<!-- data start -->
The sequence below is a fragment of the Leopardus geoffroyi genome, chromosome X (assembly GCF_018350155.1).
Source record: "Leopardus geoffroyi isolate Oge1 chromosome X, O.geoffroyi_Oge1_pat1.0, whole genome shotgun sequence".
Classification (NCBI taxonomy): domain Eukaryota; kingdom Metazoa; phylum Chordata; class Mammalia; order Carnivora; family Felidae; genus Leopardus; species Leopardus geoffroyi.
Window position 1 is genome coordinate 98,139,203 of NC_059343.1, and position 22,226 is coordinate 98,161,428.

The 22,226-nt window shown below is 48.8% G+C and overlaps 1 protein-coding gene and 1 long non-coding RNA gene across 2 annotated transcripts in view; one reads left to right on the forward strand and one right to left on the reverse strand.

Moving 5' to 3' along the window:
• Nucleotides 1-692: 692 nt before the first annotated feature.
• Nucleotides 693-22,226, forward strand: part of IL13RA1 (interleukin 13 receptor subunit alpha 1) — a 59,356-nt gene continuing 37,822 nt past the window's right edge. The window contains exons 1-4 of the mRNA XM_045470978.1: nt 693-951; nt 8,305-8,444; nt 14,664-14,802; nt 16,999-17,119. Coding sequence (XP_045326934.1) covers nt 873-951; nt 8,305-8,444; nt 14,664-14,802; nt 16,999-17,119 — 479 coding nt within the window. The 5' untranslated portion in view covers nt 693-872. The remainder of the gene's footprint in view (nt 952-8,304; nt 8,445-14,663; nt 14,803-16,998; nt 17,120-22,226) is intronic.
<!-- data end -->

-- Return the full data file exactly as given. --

The sequence below is a fragment of the Leopardus geoffroyi genome, chromosome X (assembly GCF_018350155.1).
Source record: "Leopardus geoffroyi isolate Oge1 chromosome X, O.geoffroyi_Oge1_pat1.0, whole genome shotgun sequence".
Classification (NCBI taxonomy): domain Eukaryota; kingdom Metazoa; phylum Chordata; class Mammalia; order Carnivora; family Felidae; genus Leopardus; species Leopardus geoffroyi.
Window position 1 is genome coordinate 98,139,203 of NC_059343.1, and position 22,226 is coordinate 98,161,428.

The 22,226-nt window shown below is 48.8% G+C and overlaps 1 protein-coding gene and 1 long non-coding RNA gene across 2 annotated transcripts in view; one reads left to right on the forward strand and one right to left on the reverse strand.

Moving 5' to 3' along the window:
• Nucleotides 1-692: 692 nt before the first annotated feature.
• Nucleotides 693-22,226, forward strand: part of IL13RA1 (interleukin 13 receptor subunit alpha 1) — a 59,356-nt gene continuing 37,822 nt past the window's right edge. The window contains exons 1-4 of the mRNA XM_045470978.1: nt 693-951; nt 8,305-8,444; nt 14,664-14,802; nt 16,999-17,119. Coding sequence (XP_045326934.1) covers nt 873-951; nt 8,305-8,444; nt 14,664-14,802; nt 16,999-17,119 — 479 coding nt within the window. The 5' untranslated portion in view covers nt 693-872. The remainder of the gene's footprint in view (nt 952-8,304; nt 8,445-14,663; nt 14,803-16,998; nt 17,120-22,226) is intronic.